maybe we should just go home

So, we drove back to Garberville, with all of our gear, to weigh our options. I was booked as John Hardin Electric Didgeridoo, but Amy was going play Theremin and sing a few tunes as well. All together, it’s not ton of gear, but it’s more than we can schlep in one trip. It’s always fun to bring out the Theremin, even if it is a bit unpredictable, and Amy and I have some good material that we do together, but, through a decent sound system, I sound amazing, all by myself. I have more than enough material to fill the set. We opted to leave the Theremin and its accessories, in the car, parked in G,ville, and the two of us schlepped all of the stuff that I needed to play solo, to the site, via the shuttle bus. It was as much as we could carry and it was awkward to wrestle it on and off of a crowded bus, but we managed to get on-site with enough gear to play a gig.

A bus is driven past a market in Maidan Shahr, capital of Wardak Province, July 5, 2009.  REUTERS/Shamil Zhumatov (AFGHANISTAN SOCIETY) - RTR25CAL

A bus is driven past a market in Maidan Shahr, capital of Wardak Province, July 5, 2009. REUTERS/Shamil Zhumatov (AFGHANISTAN SOCIETY) – RTR25CAL

At 8:40pm, 20 minutes before the start of my performance, the last troupe of belly dancers finished their set and cleared out, right on schedule. I moved my gear in and started setting up. My rig isn’t super-complicated, but it takes a few minutes to hook it all up and make sure it works. To be heard at all, I needed to play through a sound system, and there was one there, but the sound-person was nowhere to be seen.

meow mix

Sunshine Tresidder, of Lakshmi’s Daughters Belly Dance Troupe, welcomed me to the Belly Dance Tent, as she poured out some rose petals on the ground in front of me. I thanked her for that. Then she proceeded to tell me: “When you’re done, you need to put the tarp up in front of the tent. You’ll have to move these speaker stands back inside the tent, because, you know, if we leave them out, they’re liable to walk away. So, let me show you where we keep the rope that you’ll need to use to hold the tarp up, and there’s this special way that it attaches, and I need to show you how to do it.”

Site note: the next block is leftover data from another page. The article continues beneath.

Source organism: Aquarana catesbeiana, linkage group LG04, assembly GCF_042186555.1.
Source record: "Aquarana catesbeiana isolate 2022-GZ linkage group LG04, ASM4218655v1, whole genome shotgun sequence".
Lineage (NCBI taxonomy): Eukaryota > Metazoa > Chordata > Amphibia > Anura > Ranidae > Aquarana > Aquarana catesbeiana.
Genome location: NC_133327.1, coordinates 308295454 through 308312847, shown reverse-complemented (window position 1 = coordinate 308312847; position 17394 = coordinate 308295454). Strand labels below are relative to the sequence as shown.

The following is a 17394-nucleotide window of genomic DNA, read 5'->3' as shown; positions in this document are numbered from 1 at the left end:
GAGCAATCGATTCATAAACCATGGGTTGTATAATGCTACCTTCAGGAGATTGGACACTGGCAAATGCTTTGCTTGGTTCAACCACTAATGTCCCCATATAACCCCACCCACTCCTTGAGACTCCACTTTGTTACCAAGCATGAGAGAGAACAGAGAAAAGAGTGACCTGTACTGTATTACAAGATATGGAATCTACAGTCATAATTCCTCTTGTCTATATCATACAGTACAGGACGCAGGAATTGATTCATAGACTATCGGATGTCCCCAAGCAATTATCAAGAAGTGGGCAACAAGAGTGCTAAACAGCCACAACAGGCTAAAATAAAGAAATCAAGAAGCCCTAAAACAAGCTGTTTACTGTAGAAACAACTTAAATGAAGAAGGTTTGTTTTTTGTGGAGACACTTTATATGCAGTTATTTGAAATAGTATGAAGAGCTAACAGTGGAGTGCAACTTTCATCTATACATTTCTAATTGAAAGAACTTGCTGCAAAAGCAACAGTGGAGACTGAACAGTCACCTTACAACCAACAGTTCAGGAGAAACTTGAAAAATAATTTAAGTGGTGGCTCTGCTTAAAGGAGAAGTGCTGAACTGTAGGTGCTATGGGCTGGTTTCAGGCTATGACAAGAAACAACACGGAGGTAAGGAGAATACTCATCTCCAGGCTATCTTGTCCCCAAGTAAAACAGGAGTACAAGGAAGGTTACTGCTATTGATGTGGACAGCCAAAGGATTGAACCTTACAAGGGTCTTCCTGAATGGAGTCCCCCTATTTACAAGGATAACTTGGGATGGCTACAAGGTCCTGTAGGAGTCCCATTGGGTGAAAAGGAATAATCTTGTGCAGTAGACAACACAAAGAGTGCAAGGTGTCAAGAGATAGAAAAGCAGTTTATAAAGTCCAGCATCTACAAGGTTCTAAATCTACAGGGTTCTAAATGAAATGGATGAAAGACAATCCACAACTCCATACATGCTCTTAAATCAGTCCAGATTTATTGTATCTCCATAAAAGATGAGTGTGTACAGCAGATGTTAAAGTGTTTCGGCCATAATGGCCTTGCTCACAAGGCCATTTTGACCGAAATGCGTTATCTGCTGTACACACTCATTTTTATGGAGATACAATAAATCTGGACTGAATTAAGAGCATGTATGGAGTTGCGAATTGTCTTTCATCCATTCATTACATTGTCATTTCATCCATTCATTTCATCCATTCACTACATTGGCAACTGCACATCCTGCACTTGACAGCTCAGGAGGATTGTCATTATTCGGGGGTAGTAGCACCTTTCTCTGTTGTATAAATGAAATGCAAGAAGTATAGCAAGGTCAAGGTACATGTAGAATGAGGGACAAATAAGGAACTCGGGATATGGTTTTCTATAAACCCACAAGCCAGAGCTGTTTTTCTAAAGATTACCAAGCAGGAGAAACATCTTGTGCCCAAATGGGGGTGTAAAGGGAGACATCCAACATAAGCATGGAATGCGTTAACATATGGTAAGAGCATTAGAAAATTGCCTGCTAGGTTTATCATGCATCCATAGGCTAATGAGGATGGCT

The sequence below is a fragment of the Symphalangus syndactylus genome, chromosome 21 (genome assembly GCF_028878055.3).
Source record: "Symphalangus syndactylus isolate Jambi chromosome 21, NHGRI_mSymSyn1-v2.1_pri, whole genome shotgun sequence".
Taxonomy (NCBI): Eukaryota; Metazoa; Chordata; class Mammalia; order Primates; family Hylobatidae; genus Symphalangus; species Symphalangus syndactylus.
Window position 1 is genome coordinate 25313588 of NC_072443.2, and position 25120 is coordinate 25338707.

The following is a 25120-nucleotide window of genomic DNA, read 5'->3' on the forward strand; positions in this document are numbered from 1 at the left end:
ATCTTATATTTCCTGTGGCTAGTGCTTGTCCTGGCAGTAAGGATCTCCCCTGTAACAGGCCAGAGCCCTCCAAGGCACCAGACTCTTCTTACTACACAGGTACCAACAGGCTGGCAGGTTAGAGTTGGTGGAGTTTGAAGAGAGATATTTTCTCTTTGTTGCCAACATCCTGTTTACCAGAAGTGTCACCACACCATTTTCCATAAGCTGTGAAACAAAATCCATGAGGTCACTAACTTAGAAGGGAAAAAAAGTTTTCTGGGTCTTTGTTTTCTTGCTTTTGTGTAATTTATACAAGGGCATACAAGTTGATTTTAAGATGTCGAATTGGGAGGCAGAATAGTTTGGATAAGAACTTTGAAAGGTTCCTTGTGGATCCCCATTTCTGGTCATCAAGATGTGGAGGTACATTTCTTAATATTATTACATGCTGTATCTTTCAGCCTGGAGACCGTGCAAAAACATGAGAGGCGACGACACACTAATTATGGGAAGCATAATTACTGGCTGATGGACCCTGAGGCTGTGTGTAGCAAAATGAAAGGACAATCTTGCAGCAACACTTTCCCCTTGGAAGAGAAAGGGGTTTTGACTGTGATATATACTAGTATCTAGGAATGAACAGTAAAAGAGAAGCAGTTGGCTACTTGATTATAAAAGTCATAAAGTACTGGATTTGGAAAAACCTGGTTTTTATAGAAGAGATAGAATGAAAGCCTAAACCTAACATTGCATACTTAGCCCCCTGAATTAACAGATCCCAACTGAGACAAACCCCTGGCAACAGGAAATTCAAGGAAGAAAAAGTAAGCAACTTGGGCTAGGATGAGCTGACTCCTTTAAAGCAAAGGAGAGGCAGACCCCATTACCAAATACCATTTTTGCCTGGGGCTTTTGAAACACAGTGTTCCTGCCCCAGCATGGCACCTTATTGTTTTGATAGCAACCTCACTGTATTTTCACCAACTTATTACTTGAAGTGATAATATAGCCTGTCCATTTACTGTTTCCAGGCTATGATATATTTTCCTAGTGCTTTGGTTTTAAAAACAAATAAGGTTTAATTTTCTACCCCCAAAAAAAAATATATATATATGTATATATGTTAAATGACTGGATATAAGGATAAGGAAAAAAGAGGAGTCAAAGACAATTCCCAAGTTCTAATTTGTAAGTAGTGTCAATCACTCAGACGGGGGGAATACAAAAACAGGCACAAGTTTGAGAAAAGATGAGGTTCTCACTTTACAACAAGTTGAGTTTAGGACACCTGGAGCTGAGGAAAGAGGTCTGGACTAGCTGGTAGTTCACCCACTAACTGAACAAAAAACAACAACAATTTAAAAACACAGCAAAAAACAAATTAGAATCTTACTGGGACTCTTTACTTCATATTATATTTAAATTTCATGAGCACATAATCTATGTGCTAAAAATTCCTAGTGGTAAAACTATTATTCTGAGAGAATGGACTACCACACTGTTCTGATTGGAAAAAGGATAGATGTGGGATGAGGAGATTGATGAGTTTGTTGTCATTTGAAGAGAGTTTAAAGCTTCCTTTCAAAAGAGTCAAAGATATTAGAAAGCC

Lakshmi's-Daughters 2015 l

At that point Amy, who, because of the load-in hassle, had nothing better to do, followed Sunshine around, taking note of how we were supposed to close down her tent. This responsibility came as a surprise to us. We did not volunteer for it, and we were not asked to do it, politely or otherwise, but, you know, we’re flexible, positive, helpful people. We don’t like being talked to like unpaid employees, but whatever, it’s a festival and I wanted to play.

I came here to play crop

Still no sound person. I asked Sunshine, as she was walking away, if she knew who the sound person was, and where they might be. She replied: “Oh, she’s gone. I don’t know when she’ll be back.”

aint-no-sandwich-when-shes-gone

At that point I noticed that it was getting dark. I spotted two clip-on utility lights that I assumed were provided for my nighttime performance. I tried to turn one of them on. Nothing. I followed the cord to the end to discover that it was not plugged it. Then, I started looking for an electrical outlet, one for the light, but I also needed one for my music rig. I found myself staring at a 12 channel PA board resting in a puddle of cables.

mess of cables

Every single electrical outlet had something plugged into it, and every single channel of the mixer had something plugged into it. I didn’t want to screw anything up, or mess with someone elses gear, but I was supposed to play through this system in about seven minutes, and I needed some light to see what I was doing.

need some light

In the fading light, I spotted a portable CD player with a wall-wart AC adapter that was plugged into both an electrical outlet, and the PA. I knew that I didn’t need a CD player for my set and figured that I could easily unplug the CD player, from the electrical outlet, to free an outlet for my rig. I also began to think that if I could find the right adapter, I might even be able to tap into the PA through the CD player input, if I had to. Still no sign of a sound person. I was expecting the sound person to provide me with two DI boxes that I could plug a pair of 1/4” phone plugs into, but I saw no DI boxes, and no open channels.

DI boxes

I carry an assortment of adapters. It took me a while to figure out how to make it work. Finally, I made the connection using a 1/8th” female to female stereo headphone adapter. Do you carry a 1/8th” female to female stereo headphone adapter? If I hadn’t, I wouldn’t have been able to play.